These cars may have left the shops with the roofwalk removed. 1966 is subtle.

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Posted by JDawg on Wednesday, August 3, 2022 11:21 PM

So suffice to say it was reflective, regardless of the material used? I thought that the 50's seemed early for reflective anything on a RR but I could find no other reason for the dashes.

JJF


Prototypically modeling the Great Northern in Minnesota with just a hint of freelancing. Smile, Wink & Grin

Yesterday is History.

Tomorrow is a Mystery.

But today is a Gift, that is why it is called the Present. 

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Posted by cv_acr on Thursday, August 4, 2022 1:56 PM

DrW

Black is not reflecting anything.

 

You'd be surprised. Note the reflective ScotchLite nose and side logos on this CP tribute unit:

https://www.flickr.com/photos/133078587@N08/49563943661

That's black under normal light conditions:

https://www.flickr.com/photos/k8dti/52164468754/

 

DrW
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Posted by DrW on Thursday, August 4, 2022 3:29 PM

cv_acr

 

 
DrW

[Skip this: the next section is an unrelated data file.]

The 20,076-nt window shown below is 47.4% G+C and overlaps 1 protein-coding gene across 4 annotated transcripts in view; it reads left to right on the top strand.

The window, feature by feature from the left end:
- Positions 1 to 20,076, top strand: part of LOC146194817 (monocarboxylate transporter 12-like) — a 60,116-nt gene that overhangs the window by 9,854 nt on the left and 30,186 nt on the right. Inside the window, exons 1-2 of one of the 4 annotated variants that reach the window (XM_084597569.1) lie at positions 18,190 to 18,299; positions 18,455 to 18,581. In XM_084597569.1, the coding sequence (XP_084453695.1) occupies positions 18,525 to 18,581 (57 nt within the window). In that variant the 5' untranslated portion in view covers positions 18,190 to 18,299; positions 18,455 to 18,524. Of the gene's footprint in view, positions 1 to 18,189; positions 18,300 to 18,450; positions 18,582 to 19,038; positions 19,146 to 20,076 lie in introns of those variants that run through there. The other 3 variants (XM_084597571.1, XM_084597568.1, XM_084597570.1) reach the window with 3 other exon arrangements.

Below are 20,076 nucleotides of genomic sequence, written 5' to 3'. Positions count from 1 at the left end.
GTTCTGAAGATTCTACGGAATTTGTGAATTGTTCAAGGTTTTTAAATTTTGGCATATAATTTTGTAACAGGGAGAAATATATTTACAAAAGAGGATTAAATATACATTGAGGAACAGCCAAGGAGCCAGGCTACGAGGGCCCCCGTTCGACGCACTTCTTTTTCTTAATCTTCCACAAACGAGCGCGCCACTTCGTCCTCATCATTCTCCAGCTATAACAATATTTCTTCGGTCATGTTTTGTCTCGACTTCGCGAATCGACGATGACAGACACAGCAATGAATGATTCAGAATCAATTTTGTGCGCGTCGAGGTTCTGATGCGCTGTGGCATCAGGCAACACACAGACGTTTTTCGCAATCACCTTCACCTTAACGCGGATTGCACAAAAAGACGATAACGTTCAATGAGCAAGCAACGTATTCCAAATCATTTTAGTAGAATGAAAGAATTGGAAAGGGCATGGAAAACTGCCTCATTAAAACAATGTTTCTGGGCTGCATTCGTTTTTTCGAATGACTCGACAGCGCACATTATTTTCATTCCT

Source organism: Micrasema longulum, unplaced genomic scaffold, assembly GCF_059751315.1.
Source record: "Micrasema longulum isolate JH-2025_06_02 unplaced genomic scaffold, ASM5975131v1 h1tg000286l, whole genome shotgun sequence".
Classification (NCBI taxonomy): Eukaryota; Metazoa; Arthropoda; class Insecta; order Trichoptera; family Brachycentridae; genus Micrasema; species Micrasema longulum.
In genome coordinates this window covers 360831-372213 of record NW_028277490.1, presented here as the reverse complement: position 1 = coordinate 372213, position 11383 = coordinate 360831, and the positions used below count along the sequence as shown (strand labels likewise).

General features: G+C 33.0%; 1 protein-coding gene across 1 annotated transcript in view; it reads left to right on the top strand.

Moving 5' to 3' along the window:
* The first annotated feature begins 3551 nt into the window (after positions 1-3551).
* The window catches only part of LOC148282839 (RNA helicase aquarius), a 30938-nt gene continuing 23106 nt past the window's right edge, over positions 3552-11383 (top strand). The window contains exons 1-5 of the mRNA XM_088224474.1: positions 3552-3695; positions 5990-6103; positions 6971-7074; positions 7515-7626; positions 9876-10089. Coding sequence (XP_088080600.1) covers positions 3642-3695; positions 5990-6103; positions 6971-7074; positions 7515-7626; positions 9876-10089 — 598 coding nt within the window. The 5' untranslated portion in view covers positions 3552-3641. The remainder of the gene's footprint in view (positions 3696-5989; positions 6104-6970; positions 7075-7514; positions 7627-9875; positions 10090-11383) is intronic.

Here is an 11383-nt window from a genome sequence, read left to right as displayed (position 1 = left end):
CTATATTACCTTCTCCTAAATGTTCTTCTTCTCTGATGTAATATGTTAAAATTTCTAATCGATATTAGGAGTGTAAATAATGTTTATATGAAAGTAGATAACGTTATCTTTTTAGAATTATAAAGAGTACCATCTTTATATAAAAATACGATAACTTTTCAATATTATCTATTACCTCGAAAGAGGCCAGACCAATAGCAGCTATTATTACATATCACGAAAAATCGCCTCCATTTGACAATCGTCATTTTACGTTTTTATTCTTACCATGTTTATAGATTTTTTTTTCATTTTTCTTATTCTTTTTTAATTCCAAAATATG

Black is not reflecting anything.

 

 

 

You'd be surprised. Note the reflective ScotchLite nose and side logos on this CP tribute unit:

https://www.flickr.com/photos/133078587@N08/49563943661

That's black under normal light conditions:

https://www.flickr.com/photos/k8dti/52164468754/

 

 

 

Thanks for the pics. I am indeed surprised. Still, I do not think that a railroad would go to this degree of sophistication at the end of the 1950s.

JW

 

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Posted by ndbprr on Saturday, August 6, 2022 9:08 AM

More importantly if it started in 1959 it would have taken considedrable time for all cars to have tape applied so the answer to the original posters question is to apply tape to a few cars only if he is modeling 1959.

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Posted by dehusman on Saturday, August 6, 2022 9:45 AM

Plus it seems linke a CB&Q and successors thing in those eras.  Other railroads won't adopt it to much, much later.  Plus those reflectors wouldn't be applied until the cars were repainted, all the "legacy" cars that were built in the 30's and 40's wouldn't have the reflectors.

Dave H. Painted side goes up. My website : wnbranch.com